COMMUNITIES have been asked to be ‘the eyes and ears’ of the police on the streets of South Yorkshire as funding cuts lead to a reduction in bobbies on the beat.
The call has come from Sheffield MP and former Home Secretary David Blunkett, who said police chiefs are faced with the ‘impossible task’ of making 20 per cents cuts - the equivalent of around £40 million by 2015 - without there being an increase in crime.
“If you cut backroom staff it is inevitable that there will be fewer officers on the streets because somebody still has to write up reports, prepare files for court and do all the paperwork,” he said.
“Over the last 15 years the drive has been to get police officers back on the streets supported by PCSOs, but once you have done the easy hits, such as reducing overtime and making efficiency gains, staff are going to be the next to go.
“My overall fear is that we will see a reverse of the massive reduction we have had in crime.”
He said the public also need to play their part in fighting crime.
“Communities across South Yorkshire have got a part to play - people have to be the extra eyes and ears that the police service needs,” he added.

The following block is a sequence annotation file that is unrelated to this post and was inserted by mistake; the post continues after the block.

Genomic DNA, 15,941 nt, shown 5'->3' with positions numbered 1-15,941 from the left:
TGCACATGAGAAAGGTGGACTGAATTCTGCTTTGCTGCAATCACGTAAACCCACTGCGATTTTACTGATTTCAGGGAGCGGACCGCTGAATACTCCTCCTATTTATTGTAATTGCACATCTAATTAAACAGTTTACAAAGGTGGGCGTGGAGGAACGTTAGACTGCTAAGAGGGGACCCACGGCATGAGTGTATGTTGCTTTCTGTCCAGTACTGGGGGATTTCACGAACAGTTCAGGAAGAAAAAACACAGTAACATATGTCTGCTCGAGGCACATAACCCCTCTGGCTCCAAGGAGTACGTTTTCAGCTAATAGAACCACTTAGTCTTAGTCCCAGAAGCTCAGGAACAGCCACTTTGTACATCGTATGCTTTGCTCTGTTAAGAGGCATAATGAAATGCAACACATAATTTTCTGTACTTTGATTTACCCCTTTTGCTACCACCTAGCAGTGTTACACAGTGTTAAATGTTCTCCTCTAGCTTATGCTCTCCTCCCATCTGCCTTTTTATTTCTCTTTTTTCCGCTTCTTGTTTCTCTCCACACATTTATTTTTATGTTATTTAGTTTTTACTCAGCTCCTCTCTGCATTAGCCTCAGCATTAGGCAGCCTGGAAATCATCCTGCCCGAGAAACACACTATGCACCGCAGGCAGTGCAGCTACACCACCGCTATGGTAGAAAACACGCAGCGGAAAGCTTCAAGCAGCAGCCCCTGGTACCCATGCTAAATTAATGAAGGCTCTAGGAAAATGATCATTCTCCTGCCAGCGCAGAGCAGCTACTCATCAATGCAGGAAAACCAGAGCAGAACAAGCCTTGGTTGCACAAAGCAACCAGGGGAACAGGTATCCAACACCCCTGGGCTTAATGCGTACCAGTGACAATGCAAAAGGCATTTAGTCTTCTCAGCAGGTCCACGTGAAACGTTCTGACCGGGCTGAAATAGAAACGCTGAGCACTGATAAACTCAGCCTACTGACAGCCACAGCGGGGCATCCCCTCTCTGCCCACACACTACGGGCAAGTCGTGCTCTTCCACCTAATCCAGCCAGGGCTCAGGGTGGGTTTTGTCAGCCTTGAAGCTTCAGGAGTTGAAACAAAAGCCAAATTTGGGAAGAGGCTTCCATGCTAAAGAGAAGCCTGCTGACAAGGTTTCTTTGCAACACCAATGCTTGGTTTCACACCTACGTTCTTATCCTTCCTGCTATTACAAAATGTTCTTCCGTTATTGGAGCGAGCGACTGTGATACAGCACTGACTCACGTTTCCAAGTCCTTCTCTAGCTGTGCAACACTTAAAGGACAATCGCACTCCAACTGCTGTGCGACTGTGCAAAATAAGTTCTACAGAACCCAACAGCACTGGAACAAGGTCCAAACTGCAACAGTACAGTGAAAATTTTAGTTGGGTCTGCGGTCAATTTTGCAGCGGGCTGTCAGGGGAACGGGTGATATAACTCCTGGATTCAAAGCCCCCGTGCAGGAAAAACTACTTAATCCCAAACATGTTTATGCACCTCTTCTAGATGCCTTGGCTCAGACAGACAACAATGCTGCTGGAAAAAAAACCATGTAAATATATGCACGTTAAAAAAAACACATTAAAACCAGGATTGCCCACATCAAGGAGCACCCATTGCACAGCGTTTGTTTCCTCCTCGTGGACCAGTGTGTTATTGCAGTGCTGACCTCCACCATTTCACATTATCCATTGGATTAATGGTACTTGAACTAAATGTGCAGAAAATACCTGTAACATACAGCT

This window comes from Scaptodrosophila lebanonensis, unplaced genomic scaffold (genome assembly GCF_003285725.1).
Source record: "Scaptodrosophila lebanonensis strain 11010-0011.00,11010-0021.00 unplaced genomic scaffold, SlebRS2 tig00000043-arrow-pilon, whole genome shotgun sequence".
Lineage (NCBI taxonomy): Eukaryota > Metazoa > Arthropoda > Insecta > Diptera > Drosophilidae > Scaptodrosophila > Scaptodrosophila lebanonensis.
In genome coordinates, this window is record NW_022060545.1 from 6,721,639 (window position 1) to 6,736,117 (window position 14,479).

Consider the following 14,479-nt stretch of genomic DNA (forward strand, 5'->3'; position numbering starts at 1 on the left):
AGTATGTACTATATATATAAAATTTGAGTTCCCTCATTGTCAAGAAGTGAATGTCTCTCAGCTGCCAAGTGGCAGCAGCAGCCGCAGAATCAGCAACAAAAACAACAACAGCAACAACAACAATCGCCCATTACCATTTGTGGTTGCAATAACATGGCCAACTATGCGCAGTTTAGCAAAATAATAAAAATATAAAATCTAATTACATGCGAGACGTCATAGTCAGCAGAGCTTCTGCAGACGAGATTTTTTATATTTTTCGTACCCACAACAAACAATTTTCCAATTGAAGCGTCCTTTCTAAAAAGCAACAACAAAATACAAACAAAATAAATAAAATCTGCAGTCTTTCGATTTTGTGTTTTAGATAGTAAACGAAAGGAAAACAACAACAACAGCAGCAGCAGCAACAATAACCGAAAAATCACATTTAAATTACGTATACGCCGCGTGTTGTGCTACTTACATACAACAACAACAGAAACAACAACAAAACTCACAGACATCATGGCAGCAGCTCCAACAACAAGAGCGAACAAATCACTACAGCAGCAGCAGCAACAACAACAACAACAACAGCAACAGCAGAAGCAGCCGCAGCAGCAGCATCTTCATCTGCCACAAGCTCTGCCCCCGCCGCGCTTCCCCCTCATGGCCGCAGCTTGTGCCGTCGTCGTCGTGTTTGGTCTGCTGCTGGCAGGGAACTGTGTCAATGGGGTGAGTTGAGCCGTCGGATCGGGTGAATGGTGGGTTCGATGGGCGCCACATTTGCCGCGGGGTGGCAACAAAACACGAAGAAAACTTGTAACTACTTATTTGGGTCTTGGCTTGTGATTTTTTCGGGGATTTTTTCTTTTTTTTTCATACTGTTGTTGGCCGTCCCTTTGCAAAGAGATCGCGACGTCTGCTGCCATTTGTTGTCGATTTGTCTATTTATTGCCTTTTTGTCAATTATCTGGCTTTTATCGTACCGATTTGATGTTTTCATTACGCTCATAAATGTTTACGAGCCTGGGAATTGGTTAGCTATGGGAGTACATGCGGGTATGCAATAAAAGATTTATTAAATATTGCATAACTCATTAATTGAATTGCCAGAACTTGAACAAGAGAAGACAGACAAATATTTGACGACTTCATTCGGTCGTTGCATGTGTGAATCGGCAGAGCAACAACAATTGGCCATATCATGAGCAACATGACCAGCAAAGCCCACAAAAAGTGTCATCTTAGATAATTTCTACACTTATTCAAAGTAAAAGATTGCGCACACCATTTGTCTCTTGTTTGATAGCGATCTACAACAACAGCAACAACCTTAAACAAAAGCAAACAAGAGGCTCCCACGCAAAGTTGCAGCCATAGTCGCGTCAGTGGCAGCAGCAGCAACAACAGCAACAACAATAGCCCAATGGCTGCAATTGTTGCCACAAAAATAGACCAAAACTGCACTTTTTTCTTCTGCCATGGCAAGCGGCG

He said communities need to see the police acting on information they pass on to help crack crimes.
Mr Blunkett, Labour MP for Brightside and Hillsborough, would like to see emergency services and councils exploring the possibility of sharing staff and departments to try to save cash.
He spoke out about the use of police cautions for dealing with offences after the latest figures showed that South Yorkshire Police doled out over 5,000 between 2008 and 2011.
“What I am concerned about is that if there is a backlog of cases waiting to get to court and combined with the enormity of the cost of time it takes for a case to reach court that officers may be tempted to issue cautions even when a court sentence might be more suitable,” he added.